Lawson
v.
Crosby

United States District Court, N.D. Florida, Tallahassee DivisionApr 10, 2006
Case No. 4:04-CV-00105-MP-AK. (N.D. Fla. Apr. 10, 2006)

Case No. 4:04-CV-00105-MP-AK.

April 10, 2006


REPORT AND RECOMMENDATION


This matter is before the Court upon the filing of Plaintiff's Emergency Motion for Preliminary Injunction (doc. 52), to which Defendants have responded (docs. 53 and 55), and to which Plaintiff has replied. (Doc.59).

Upon due consideration, the undersigned herein recommends that the motion for injunctive relief be denied, and that no evidentiary hearing is necessary.

I. Allegations of the Amended Complaint (doc. 42)

Plaintiff is an Orthodox Jew, presently incarcerated at Everglades Correctional Institution, who alleges that the Defendants are not accommodating his religious practices in violation of 42 U.S.C. § 1983, the Religious Land Use and Institutionalized Persons Act ((RLUIPA), 42 U.S.C. § 2000cc-1, et seq, and the Florida Religious Freedom Restoration Act (RFRA), Fla. Stat. § 761.01, et seq.

II. Emergency Motion for Preliminary Injunction (doc. 52)

The emergency nature of this motion arises from the fact that Passover begins on April 12, 2006. At issue are three religious accommodations which Plaintiff contends DOC refuses him:

1) Non-chometz meals during Passover from noon on April 12, 2006, through dinner on April 20, 2006;
2) Kosher food prepared in accordance with the Laws of Kashruth from now through entry of judgment; and
3) An exception to the grooming code during the Counting of Omer from April 13, 2006, to June 2, 2006, which would allow him to refrain from shaving and cutting his hair.

a) Non-chometz Meals and Kosher Meals

According to Plaintiff, the observance of Passover requires that he eat Kosher meals and non-chometz meals, which may not contain any leavened bread product and may not be prepared with any apparatus that has had contact with leavened bread products. Although DOC has offered to transfer Plaintiff to a facility that implements the Jewish Dietary Accommodation Program (JDAP) prior to the Passover holiday (doc. 55, Exhibit C), Plaintiff complains that the JAP is neither Kosher nor Kosher for Passover (non-chometz). (Doc. 59).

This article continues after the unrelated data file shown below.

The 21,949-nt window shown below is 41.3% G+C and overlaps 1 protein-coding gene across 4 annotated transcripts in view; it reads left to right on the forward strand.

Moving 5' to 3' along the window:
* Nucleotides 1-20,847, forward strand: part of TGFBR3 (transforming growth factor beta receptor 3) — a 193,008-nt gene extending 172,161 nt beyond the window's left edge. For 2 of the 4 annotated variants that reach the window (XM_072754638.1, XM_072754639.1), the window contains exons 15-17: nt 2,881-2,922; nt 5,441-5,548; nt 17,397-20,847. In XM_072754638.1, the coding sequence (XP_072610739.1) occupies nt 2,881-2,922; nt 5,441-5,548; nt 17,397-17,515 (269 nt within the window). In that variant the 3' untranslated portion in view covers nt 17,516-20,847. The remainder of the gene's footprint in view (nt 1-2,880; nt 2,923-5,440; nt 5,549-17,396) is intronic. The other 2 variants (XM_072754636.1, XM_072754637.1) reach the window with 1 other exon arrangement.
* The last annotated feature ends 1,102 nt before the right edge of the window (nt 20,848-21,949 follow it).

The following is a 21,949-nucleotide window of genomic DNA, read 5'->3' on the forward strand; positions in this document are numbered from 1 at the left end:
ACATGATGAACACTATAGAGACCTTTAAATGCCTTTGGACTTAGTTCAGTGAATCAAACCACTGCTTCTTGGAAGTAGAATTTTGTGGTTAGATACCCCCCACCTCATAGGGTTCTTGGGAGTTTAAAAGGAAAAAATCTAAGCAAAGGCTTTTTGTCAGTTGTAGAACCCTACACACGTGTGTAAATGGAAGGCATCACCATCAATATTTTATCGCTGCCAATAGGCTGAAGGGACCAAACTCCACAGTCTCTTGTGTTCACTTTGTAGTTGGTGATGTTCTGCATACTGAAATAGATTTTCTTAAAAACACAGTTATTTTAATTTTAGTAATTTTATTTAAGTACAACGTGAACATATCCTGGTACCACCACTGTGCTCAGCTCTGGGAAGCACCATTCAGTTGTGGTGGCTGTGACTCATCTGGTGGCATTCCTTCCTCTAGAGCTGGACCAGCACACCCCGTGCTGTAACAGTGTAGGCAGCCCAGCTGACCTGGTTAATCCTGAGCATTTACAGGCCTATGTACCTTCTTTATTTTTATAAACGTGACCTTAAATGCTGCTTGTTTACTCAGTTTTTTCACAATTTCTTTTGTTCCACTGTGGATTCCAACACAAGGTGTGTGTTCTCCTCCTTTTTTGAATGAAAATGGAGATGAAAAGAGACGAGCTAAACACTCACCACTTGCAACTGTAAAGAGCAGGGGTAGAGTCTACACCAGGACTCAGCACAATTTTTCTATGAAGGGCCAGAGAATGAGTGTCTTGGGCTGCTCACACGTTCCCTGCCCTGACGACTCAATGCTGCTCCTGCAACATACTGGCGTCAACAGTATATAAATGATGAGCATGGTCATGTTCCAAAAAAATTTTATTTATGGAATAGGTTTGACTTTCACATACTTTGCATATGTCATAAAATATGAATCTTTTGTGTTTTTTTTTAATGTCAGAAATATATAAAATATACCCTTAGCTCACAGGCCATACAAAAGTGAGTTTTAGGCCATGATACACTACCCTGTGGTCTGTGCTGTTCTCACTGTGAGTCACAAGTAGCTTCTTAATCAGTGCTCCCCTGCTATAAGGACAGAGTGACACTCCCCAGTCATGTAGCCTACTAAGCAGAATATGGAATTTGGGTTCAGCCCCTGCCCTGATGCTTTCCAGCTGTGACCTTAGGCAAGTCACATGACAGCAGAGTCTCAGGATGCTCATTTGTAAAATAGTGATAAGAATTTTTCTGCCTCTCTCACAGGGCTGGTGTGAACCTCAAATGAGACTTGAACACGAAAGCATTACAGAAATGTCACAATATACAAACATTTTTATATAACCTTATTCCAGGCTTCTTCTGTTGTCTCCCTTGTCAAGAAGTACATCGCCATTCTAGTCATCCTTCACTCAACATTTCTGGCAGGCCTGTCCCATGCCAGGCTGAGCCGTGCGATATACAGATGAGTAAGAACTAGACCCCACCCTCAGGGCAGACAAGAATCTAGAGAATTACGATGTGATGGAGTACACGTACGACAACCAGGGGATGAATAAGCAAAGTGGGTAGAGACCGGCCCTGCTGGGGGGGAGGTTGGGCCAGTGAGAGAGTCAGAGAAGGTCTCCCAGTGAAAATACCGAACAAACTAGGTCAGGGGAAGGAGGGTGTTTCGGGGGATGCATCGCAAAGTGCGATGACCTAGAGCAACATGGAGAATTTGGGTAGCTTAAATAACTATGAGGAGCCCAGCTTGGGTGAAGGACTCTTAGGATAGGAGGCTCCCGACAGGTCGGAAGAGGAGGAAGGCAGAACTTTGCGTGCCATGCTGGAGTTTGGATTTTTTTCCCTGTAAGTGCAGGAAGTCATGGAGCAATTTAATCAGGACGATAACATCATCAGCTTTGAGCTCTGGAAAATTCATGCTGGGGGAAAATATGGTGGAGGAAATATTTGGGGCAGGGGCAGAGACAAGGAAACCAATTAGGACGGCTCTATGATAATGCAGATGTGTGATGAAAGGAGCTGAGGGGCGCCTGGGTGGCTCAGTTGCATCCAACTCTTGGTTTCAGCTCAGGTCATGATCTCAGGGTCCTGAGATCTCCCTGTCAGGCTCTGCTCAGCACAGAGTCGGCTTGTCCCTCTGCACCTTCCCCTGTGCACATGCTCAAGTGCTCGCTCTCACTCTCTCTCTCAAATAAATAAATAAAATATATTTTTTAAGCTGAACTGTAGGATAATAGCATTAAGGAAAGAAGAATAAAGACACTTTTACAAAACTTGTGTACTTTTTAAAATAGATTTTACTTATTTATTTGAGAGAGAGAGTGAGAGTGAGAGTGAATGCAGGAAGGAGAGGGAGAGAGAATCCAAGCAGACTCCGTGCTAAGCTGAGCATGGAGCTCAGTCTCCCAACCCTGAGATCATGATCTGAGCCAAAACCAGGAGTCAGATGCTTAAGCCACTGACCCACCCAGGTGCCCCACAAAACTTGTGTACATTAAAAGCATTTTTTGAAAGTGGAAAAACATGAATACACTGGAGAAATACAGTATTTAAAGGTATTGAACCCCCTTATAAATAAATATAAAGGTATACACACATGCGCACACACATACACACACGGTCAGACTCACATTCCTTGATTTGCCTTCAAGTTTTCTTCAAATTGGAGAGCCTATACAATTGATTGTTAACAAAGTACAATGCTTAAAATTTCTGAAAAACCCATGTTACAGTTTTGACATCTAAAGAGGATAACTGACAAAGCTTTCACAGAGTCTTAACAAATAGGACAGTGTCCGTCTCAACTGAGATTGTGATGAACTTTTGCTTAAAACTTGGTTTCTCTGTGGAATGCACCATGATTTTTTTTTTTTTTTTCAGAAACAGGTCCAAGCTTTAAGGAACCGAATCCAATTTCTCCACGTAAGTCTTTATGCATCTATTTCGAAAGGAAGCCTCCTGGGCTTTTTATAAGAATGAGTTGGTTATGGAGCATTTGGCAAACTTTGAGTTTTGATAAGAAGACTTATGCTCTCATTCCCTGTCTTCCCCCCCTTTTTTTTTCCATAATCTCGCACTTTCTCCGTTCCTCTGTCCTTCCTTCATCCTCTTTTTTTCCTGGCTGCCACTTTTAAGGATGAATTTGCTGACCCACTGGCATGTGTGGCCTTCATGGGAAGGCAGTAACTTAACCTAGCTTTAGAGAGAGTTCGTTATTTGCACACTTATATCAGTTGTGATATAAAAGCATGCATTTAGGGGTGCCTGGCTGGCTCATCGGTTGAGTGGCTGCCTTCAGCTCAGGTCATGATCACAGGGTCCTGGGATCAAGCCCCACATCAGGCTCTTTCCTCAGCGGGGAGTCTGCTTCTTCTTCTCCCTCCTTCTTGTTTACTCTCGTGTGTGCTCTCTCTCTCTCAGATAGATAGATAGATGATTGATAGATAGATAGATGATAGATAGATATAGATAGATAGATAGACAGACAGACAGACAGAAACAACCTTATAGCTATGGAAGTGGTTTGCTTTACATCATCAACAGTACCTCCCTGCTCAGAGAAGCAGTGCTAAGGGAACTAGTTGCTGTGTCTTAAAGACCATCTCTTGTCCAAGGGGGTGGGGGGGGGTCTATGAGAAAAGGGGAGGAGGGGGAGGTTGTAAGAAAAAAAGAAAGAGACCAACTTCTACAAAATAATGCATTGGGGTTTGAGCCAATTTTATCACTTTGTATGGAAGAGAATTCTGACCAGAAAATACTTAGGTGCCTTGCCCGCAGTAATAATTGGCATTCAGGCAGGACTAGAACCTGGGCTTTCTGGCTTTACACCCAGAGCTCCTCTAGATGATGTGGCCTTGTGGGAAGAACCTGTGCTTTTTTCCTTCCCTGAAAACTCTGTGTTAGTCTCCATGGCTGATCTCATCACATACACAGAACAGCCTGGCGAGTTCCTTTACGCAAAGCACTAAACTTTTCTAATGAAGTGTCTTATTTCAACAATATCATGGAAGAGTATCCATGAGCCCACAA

Under this program, the DOC contends that a Jewish dietary menu is offered to inmates at certain institutions, which is approved by a licensed dietician, prepared by Jewish inmates, in kitchens cleaned and prepared in accordance with Jewish dictates. A special Passover menu is prepared under the oversight of a rabbi.

Defendant contends that Plaintiff has raised the issue of non-chometz meals and the inadequacy of the Jewish Dietary Accommodation Program (JDAP) for the first time in this motion, and therefore, both of these issues are not exhausted and should not be considered for injunctive relief. DOC also contends that while the JDAP is not offered at Everglades CI, Plaintiff has refused to participate in the JDAP and refused to accept its offer to transfer him to a facility where JDAP is offered. DOC has also provided a list showing Plaintiff's canteen purchases, which calls into question his lack of a sincere commitment to a kosher diet. (Doc. 55, Exhibit B, Attachment 1) (e.g., canned beef stew, chili, chicken, beef and cheese sticks).

b) Grooming

DOC argues that growing one's hair and beard is a custom of Orthodox Jews during Passover, but it is not mandated. See (Doc. 55, Exhibit B). Further, DOC cites several security concerns underlying its regulation that requires inmates to keep medium length hair and to be clean shaven. Uniformity, hygiene, prevention of contraband, prevention of gang identification, changes in an inmate's appearance which may aid an escape are some of the concerns cited. In addition, DOC points out that other religions have consistently been denied similar requests and it is important to maintaining security that the prison administration not be seen engaging in favoritism.